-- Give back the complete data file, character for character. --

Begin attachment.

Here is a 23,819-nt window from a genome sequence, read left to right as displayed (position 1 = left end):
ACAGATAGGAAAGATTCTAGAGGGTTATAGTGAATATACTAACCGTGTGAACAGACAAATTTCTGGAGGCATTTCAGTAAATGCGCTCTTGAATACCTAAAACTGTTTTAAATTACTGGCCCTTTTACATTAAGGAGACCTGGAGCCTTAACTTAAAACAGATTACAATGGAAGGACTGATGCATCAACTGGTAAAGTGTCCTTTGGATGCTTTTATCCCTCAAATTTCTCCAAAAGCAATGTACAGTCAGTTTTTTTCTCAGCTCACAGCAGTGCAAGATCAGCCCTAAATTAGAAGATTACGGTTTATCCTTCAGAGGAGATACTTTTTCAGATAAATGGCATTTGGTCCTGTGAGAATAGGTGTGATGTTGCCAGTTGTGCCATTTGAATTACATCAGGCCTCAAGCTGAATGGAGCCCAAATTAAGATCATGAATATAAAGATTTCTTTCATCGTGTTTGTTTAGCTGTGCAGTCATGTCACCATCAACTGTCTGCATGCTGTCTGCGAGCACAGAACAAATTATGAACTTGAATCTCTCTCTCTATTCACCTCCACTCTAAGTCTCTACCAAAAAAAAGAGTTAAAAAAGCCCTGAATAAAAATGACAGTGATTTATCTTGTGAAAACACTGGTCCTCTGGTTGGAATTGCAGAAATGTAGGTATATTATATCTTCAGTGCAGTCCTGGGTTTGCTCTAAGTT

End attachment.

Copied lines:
Here is a 23,819-nt window from a genome sequence, read left to right as displayed (position 1 = left end):
ACAGATAGGAAAGATTCTAGAGGGTTATAGTGAATATACTAACCGTGTGAACAGACAAATTTCTGGAGGCATTTCAGTAAATGCGCTCTTGAATACCTAAAACTGTTTTAAATTACTGGCCCTTTTACATTAAGGAGACCTGGAGCCTTAACTTAAAACAGATTACAATGGAAGGACTGATGCATCAACTGGTAAAGTGTCCTTTGGATGCTTTTATCCCTCAAATTTCTCCAAAAGCAATGTACAGTCAGTTTTTTTCTCAGCTCACAGCAGTGCAAGATCAGCCCTAAATTAGAAGATTACGGTTTATCCTTCAGAGGAGATACTTTTTCAGATAAATGGCATTTGGTCCTGTGAGAATAGGTGTGATGTTGCCAGTTGTGCCATTTGAATTACATCAGGCCTCAAGCTGAATGGAGCCCAAATTAAGATCATGAATATAAAGATTTCTTTCATCGTGTTTGTTTAGCTGTGCAGTCATGTCACCATCAACTGTCTGCATGCTGTCTGCGAGCACAGAACAAATTATGAACTTGAATCTCTCTCTCTATTCACCTCCACTCTAAGTCTCTACCAAAAAAAAGAGTTAAAAAAGCCCTGAATAAAAATGACAGTGATTTATCTTGTGAAAACACTGGTCCTCTGGTTGGAATTGCAGAAATGTAGGTATATTATATCTTCAGTGCAGTCCTGGGTTTGCTCTAAGTT